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At troubled John Hopkins, panel hears of problems at other schools too

Johnny Boykins, 24, addresses the panel during the Pinellas teachers union’s open community forum Monday evening at John Hopkins Middle. Boykins, a tutor at two Pinellas County schools, told of students who didn’t know the name of the state capital.

DIRK SHADD | Times

Johnny Boykins, 24, addresses the panel during the Pinellas teachers union’s open community forum Monday evening at John Hopkins Middle. Boykins, a tutor at two Pinellas County schools, told of students who didn’t know the name of the state capital.

ST. PETERSBURG — They heard from a substitute teacher who said she has been threatened by her middle school students.

They listened to a 24-year-old classroom volunteer who said he was appalled that seventh-graders didn't know the state capital or how to find it on a map and who also couldn't read.

And they heard from a pastor who complained that he found bureaucracy at every turn when he tried to volunteer as a mentor.

Organized by the Pinellas Classroom Teachers Association, the state of-the-school forum was held at John Hopkins Middle School, which has been plagued recently by reports of student violence.

Several of the panelists — including Circuit Court Judge Michael Andrews and Ray Tampa, president of the local branch of the National Association for the Advancement of Colored People — argued that a successful classroom experience begins at home, with the proper influence and supervision of parents.

Claude Effiom, the embattled principal of John Hopkins, strayed on this point.

"As a school leader … I just have to deal with what is there," Effiom said. "And I do know that we have a lot of success stories irregardless of where the child comes from."

Effiom said his school was working to identify why certain children are disruptive, what teachers need to succeed and to pair every child with a mentor.

"Everybody on campus needs to be a school resource officer," Effiom said.

Rashida Strober, a substitute teacher in Pinellas schools, said that objects and strong words have been hurled at her in class. Her 11-year-old son is homeschooled, she said.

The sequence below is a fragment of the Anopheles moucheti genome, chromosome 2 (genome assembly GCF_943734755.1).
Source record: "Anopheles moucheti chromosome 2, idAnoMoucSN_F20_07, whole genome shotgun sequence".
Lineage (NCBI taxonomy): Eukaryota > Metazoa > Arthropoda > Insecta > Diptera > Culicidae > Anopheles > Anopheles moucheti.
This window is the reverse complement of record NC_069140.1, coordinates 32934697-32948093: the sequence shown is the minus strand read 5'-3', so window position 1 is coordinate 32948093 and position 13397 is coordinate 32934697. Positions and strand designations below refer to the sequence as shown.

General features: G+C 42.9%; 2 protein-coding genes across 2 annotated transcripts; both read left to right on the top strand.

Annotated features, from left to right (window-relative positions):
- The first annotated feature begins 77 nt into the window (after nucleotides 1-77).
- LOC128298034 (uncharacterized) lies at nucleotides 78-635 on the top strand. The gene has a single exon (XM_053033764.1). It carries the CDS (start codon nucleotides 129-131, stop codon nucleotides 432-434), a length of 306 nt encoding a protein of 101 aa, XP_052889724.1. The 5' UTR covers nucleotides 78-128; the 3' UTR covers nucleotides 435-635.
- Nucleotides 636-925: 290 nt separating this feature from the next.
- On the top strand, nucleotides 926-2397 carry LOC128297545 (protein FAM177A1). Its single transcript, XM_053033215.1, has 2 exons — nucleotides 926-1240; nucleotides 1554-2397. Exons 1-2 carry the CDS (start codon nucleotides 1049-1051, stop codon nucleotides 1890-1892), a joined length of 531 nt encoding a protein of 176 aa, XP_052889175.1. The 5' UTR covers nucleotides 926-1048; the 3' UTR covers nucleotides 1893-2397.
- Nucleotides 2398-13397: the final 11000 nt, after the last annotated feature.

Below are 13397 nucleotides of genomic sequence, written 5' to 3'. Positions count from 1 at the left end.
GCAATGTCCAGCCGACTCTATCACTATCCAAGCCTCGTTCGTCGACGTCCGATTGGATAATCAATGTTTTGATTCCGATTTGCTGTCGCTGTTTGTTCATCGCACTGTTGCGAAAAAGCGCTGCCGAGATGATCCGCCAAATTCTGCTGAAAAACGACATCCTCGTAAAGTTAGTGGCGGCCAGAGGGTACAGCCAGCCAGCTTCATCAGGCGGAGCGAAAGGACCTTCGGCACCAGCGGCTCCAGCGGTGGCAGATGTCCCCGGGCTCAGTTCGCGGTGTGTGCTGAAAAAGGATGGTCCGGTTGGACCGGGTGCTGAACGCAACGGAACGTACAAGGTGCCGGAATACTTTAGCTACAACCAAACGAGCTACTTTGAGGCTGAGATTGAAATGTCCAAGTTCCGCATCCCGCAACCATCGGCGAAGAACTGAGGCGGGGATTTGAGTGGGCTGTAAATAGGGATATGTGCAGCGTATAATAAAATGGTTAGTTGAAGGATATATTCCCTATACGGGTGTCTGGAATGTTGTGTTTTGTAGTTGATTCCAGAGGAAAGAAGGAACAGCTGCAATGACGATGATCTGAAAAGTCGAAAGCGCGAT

"My son has never gone to a public school in Florida and it's because of one reason: violence, violence and more violence," said Strober, 32.

She suggested the district use cameras in classrooms.

Assistant school superintendent Jim Madden said the schools were committed to working with every child. Most middle schoolers are not violent, Madden added.

"How do you expect these children to learn when there are almost no good readers in the classroom?" said Johnny Boykins, the classroom volunteer who asked seventh-graders to find Tallahassee on a map.

Replied Tampa: "You almost want to backtrack and ask: Who taught these kids?"

Tampa suggested the district should expand school-based decisionmaking, which gives principals flexibility. For example, they could hire a social worker over another assistant principal, he said.

Holly Haggerty, an educational consultant whose company, Community Learning Center, works with troubled youths, said student-teacher ratios are important.

"You really just have to connect with them," Haggerty said of disruptive students.

Gibbs High School junior Keonna Welch, 17, who was invited to sit on the panel, said after the meeting that students need more outlets after school, such as arts and recreational programs.

She suggested another forum, one with a panel made up entirely of students.

Luis Perez can be reached at lperez@sptimes.com or (727)892-2271.

At troubled John Hopkins, panel hears of problems at other schools too 05/24/10 [Last modified: Tuesday, May 25, 2010 3:52pm]
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